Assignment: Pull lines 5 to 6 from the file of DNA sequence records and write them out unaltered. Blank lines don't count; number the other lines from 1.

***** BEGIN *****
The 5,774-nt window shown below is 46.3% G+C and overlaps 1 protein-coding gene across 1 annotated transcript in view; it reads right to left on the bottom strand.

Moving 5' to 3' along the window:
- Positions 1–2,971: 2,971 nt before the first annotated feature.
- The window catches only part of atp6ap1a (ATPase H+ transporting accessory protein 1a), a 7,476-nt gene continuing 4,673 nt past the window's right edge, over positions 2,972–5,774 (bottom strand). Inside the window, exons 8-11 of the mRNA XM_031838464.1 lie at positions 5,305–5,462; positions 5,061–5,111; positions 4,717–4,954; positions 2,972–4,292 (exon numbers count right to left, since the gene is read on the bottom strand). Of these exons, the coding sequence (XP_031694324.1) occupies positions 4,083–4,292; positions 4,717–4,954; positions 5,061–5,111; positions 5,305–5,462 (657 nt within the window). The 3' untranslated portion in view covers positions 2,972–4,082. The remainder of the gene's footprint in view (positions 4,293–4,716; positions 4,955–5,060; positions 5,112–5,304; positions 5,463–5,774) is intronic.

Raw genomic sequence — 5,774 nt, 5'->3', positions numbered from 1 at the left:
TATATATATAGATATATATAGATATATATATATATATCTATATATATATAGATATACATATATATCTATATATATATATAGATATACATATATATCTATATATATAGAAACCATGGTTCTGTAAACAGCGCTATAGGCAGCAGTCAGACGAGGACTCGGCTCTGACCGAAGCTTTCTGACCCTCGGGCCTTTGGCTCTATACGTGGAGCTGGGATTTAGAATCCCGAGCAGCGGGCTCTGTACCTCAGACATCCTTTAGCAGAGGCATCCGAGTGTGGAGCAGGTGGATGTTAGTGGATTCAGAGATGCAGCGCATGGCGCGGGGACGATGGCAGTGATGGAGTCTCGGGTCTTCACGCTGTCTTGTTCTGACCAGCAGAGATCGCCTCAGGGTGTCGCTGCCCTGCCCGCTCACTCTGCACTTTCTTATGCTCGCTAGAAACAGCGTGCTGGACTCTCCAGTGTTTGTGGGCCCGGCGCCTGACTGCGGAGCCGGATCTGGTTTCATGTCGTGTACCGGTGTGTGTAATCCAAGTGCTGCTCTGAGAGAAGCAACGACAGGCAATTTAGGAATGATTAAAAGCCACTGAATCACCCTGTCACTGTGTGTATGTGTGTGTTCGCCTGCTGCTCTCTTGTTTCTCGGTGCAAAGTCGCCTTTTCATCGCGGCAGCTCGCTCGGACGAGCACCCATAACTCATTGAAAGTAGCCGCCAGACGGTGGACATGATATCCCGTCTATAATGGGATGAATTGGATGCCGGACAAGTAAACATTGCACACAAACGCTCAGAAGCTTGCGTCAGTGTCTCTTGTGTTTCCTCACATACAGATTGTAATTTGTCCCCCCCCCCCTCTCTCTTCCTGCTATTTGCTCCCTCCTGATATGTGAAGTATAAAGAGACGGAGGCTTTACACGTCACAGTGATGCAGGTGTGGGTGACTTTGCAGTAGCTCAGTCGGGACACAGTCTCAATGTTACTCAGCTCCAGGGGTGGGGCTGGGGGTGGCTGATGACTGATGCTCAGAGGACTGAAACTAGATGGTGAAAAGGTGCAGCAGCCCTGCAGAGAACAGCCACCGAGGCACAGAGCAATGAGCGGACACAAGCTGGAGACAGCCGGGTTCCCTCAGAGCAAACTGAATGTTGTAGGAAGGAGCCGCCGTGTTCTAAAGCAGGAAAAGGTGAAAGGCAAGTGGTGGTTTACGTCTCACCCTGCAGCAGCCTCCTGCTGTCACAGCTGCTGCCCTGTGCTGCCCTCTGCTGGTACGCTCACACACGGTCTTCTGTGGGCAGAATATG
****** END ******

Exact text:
Raw genomic sequence — 5,774 nt, 5'->3', positions numbered from 1 at the left:
TATATATATAGATATATATAGATATATATATATATATCTATATATATATAGATATACATATATATCTATATATATATATAGATATACATATATATCTATATATATAGAAACCATGGTTCTGTAAACAGCGCTATAGGCAGCAGTCAGACGAGGACTCGGCTCTGACCGAAGCTTTCTGACCCTCGGGCCTTTGGCTCTATACGTGGAGCTGGGATTTAGAATCCCGAGCAGCGGGCTCTGTACCTCAGACATCCTTTAGCAGAGGCATCCGAGTGTGGAGCAGGTGGATGTTAGTGGATTCAGAGATGCAGCGCATGGCGCGGGGACGATGGCAGTGATGGAGTCTCGGGTCTTCACGCTGTCTTGTTCTGACCAGCAGAGATCGCCTCAGGGTGTCGCTGCCCTGCCCGCTCACTCTGCACTTTCTTATGCTCGCTAGAAACAGCGTGCTGGACTCTCCAGTGTTTGTGGGCCCGGCGCCTGACTGCGGAGCCGGATCTGGTTTCATGTCGTGTACCGGTGTGTGTAATCCAAGTGCTGCTCTGAGAGAAGCAACGACAGGCAATTTAGGAATGATTAAAAGCCACTGAATCACCCTGTCACTGTGTGTATGTGTGTGTTCGCCTGCTGCTCTCTTGTTTCTCGGTGCAAAGTCGCCTTTTCATCGCGGCAGCTCGCTCGGACGAGCACCCATAACTCATTGAAAGTAGCCGCCAGACGGTGGACATGATATCCCGTCTATAATGGGATGAATTGGATGCCGGACAAGTAAACATTGCACACAAACGCTCAGAAGCTTGCGTCAGTGTCTCTTGTGTTTCCTCACATACAGATTGTAATTTGTCCCCCCCCCCCTCTCTCTTCCTGCTATTTGCTCCCTCCTGATATGTGAAGTATAAAGAGACGGAGGCTTTACACGTCACAGTGATGCAGGTGTGGGTGACTTTGCAGTAGCTCAGTCGGGACACAGTCTCAATGTTACTCAGCTCCAGGGGTGGGGCTGGGGGTGGCTGATGACTGATGCTCAGAGGACTGAAACTAGATGGTGAAAAGGTGCAGCAGCCCTGCAGAGAACAGCCACCGAGGCACAGAGCAATGAGCGGACACAAGCTGGAGACAGCCGGGTTCCCTCAGAGCAAACTGAATGTTGTAGGAAGGAGCCGCCGTGTTCTAAAGCAGGAAAAGGTGAAAGGCAAGTGGTGGTTTACGTCTCACCCTGCAGCAGCCTCCTGCTGTCACAGCTGCTGCCCTGTGCTGCCCTCTGCTGGTACGCTCACACACGGTCTTCTGTGGGCAGAATATG